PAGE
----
“After I read a good book, I have a hard time coping with reality.”
I was still pretty drunk, even after I have finished reading The Life of A Banana around 30 minutes ago. My heart keeps telling me, “Write it up, write it up” before I am sober again (from a book hangover, yeah I know, total nerd).
Well, I found The Life of A Banana in an airport bookstore. I remember that day, I arrived at the airport 4 hours earlier before the flight, and I was like, “Huh. I’m going to be super boored.” Fortunately, I found my best friend – bookstore, obvi – so I was browsing all the shelves and spotted this book right in the New Arrival section. I must admit that what attracted me first was its yellow and shiny cover with cute drawings of symbols. All of the books were on plastics, so I couldn’t browse through the pages. I only read the synopsis on the back cover and I thought, “This must be really good.” But then I hesitated for a little while whether it was worth it. Then I decided to buy the book because, deep down, I believed that this should be good and worth it (I always believe in my instinct anyway).
And it was.
Now that I don’t regret it.
And I would have regretted If I hadn’t bought it.
Thanks PP Wong for fulfilling my pleasure in enjoying books about diaspora. This kind of book is my #1 favorite of all time. Moreover, The Life of A Banana feels complete to me; it tells about the hardship of being an ethnic minority, encountering racial profiling, school bullying, family affairs, the sadness and the fights to be heard, and most of all, struggling to cope with the life in-between.
The concept of A Banana is new to me and it is interesting that, “it’s yellow (Asian) on the outside but white (Caucasian) on the inside”. It’s quite stereotyping and racial, but it pretty sums up of how the Chinese race feel about themselves in the “Western” countries like the UK or U.S in a simple yet very constructive concept.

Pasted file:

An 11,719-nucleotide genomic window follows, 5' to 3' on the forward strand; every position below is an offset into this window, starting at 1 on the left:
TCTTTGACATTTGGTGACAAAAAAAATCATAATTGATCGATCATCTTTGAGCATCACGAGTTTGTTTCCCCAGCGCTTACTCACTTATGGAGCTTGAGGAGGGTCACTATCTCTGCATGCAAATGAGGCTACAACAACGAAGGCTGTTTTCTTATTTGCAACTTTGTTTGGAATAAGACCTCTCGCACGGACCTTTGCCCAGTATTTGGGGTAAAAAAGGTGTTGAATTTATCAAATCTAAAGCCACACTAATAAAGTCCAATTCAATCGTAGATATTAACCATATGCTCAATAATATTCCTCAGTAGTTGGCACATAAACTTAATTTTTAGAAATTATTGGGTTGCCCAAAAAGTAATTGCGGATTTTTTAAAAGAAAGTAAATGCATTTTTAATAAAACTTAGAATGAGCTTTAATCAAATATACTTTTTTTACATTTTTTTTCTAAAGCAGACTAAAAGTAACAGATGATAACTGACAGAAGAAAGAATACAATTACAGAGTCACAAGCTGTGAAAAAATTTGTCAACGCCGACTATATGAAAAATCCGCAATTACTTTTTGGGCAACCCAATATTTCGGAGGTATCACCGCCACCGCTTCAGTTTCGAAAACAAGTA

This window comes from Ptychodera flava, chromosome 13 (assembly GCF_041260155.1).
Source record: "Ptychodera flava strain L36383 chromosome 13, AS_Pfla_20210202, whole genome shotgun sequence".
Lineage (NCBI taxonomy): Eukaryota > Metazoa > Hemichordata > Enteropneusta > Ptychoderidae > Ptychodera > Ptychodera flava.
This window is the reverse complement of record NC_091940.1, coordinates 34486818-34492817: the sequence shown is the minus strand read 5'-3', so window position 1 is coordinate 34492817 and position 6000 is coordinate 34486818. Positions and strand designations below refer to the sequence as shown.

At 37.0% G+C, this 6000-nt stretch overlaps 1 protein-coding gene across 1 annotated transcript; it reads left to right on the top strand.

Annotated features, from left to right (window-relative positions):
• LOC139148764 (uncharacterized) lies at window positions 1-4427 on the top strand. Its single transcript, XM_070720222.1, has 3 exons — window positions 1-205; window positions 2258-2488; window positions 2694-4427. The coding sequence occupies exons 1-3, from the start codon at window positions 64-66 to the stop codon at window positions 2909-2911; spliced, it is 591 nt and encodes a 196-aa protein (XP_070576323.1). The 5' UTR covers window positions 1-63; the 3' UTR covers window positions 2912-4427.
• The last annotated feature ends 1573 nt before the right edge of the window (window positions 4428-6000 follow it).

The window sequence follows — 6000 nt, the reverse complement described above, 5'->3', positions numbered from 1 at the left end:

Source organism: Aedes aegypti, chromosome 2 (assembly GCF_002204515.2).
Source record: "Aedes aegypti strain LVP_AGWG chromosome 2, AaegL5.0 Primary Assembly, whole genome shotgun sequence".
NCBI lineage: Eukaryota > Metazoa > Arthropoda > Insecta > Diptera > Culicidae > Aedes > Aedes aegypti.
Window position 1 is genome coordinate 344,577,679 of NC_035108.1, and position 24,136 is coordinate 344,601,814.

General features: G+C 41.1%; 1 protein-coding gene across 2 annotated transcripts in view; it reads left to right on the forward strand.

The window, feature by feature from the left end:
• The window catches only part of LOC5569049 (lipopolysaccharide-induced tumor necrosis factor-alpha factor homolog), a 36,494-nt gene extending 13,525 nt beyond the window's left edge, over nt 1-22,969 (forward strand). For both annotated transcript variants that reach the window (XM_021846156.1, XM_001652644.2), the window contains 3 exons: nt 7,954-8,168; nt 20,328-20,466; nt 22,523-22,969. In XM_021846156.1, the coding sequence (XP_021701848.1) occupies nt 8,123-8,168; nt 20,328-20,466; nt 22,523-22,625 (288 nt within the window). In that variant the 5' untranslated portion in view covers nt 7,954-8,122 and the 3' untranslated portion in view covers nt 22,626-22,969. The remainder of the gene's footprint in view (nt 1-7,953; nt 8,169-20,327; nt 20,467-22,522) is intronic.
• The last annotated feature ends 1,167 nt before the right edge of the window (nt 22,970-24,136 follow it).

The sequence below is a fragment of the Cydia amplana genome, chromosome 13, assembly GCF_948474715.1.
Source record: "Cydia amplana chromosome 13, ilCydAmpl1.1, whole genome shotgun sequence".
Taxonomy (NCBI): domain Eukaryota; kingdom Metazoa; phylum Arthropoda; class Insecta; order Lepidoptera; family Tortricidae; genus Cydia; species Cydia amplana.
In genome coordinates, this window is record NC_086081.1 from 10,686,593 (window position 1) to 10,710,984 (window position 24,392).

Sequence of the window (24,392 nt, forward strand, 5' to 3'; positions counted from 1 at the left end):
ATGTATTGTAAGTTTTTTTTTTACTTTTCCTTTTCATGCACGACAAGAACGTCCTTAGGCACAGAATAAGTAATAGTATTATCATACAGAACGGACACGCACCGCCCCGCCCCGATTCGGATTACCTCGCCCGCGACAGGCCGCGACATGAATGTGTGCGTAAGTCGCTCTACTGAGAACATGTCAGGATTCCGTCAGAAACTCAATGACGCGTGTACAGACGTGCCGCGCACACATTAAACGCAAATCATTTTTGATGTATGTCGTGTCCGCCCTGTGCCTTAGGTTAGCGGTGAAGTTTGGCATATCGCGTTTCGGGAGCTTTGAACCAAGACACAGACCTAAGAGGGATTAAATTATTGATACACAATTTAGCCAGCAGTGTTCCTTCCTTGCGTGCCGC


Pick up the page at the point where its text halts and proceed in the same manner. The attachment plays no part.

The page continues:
Xing Li, the protagonist in this novel, is a Singaporean-Chinese, but the only home she knows is London. She was born and raised in London and she has no idea what Singapore is like. Her only family are her mother and her brother, Lai Ker, because her father has died since she was little. At the age of 12, she has to lose her mother because of an accident. It leaves Xing Li a huge hole in her heart because without her mother, her life falls apart. She doesn’t know what to do, and she doesn’t know whether she will be ever happy again. After her mother’s death, Xing Li lives with her ice queen Grandmother, the Hollywood actress Auntie Mei, and the weird Uncle Ho in her grandma’s big fancy house.
Xing Li’s mother and grandmother, Rose, had ever stopped talking for years. Rose is a hard woman – guess it’s because she had lived during the war and she was the first generation of immigrant. She had refused to talk to Xing Li’s mother because she had married someone Rose didn’t like. And when Rose finally let go and they started to talk again, they didn’t get many chances. Therefore, Xing Li never gets to know her grandmother well. That’s why living with her grandmother is a major surprise for Xing Li to adapt.
Rose is a posh woman living in a posh house. She sends Xing Li to a fancy private school, West Hill, where children from rich families are sent off. Despite its good reputation, Xing Li never gets to accustom to the school, especially because she encounters bullying.
Interesting part is, the bullying is a form of consequence that roots from hatred to the ethnic minority. Her friends keep mispronounce Xing Li’s name incorrectly intentionally, just to mess her up. Xing Li is also always cornered by a group of “mean girls” without any reasons; and the only reason is just because she is a Chinese. School feels like hell to Xing Li, especially after she encounters a major “accident” that happens because she is perceived as a second-class citizen and doesn’t have rights to fight. The only friend she has is Jay, a Jamaican-Chinese boy who understands well her feelings because Jay’s living a life in-between, too.
Through the book, Xing Li tries to figure out how to cope with her life. Being an orphan at such a young age and being an ethnic minority doesn’t feel so great to Xing Li. Moreover, after she discovers some of deepest, darkest family affairs and secrets, she knows what it means to have voice and courage to stand up for herself.
I LOVE this book. I must admit that one of the things that got my attention was Jay’s character. He’s a African-Chinese, for God’s sake. Can you imagine what he looks like? Well, I can’t. So I Googled it (seriously). And also, the protagonist is a South-East Asian, so I think the character is pretty much close to my culture. Moreover, when Xing Li finally has a chance to visit Singapore, I found the similar customs to mine, and it felt good reading a foreign book that isn’t really “remote” to me.
Four stars for PP Wong!